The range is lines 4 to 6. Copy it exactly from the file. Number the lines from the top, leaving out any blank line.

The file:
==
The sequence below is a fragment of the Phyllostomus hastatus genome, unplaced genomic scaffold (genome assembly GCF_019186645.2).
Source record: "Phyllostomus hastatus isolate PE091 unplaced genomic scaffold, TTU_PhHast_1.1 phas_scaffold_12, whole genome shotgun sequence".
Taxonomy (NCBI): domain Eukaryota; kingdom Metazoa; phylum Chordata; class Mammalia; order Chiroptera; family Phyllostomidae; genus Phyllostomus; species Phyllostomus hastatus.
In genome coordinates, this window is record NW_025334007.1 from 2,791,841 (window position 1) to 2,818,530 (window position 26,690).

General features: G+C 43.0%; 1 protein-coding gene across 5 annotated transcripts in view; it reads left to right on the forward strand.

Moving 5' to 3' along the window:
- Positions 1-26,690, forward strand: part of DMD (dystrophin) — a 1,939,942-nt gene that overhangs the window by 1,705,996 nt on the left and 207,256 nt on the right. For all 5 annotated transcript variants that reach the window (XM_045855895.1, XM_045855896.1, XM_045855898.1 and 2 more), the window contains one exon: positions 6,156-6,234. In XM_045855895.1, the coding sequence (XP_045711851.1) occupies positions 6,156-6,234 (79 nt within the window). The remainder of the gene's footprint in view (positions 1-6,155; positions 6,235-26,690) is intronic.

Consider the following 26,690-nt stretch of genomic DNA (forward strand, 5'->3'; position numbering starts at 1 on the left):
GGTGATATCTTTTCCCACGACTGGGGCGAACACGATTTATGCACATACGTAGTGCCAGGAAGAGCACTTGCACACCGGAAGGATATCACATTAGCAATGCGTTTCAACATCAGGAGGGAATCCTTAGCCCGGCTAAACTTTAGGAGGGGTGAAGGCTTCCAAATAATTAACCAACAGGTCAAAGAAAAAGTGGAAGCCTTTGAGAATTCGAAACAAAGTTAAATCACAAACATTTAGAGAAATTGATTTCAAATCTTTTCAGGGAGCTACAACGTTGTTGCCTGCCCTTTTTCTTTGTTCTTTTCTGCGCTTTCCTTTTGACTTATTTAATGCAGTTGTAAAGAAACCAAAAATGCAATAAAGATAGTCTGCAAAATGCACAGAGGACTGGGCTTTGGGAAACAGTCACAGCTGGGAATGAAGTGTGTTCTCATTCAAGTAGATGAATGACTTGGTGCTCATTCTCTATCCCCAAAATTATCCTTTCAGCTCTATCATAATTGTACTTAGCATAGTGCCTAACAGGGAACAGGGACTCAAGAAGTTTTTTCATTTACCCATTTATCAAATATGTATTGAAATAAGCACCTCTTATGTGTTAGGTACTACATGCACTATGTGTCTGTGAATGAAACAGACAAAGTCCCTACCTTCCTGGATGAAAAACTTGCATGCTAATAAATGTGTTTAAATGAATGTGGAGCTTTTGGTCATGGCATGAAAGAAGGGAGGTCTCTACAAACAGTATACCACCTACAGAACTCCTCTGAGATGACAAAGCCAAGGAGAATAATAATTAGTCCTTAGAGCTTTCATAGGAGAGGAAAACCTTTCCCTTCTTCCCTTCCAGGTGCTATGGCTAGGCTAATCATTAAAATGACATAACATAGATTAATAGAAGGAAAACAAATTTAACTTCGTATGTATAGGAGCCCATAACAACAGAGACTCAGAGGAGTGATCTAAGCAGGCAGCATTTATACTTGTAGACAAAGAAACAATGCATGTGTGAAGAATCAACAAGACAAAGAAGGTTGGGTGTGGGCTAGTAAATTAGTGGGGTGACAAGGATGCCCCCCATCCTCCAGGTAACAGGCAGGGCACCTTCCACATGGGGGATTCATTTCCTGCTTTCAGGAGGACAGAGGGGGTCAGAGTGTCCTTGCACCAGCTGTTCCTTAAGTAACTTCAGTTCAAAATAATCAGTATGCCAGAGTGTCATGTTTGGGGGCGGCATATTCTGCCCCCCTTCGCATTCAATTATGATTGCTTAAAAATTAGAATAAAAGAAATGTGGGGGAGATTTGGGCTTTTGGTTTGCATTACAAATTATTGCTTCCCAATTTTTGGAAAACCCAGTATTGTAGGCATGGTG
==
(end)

In genome coordinates, this window is record NW_025334007.1 from 2,791,841 (window position 1) to 2,818,530 (window position 26,690).

General features: G+C 43.0%; 1 protein-coding gene across 5 annotated transcripts in view; it reads left to right on the forward strand.

Moving 5' to 3' along the window: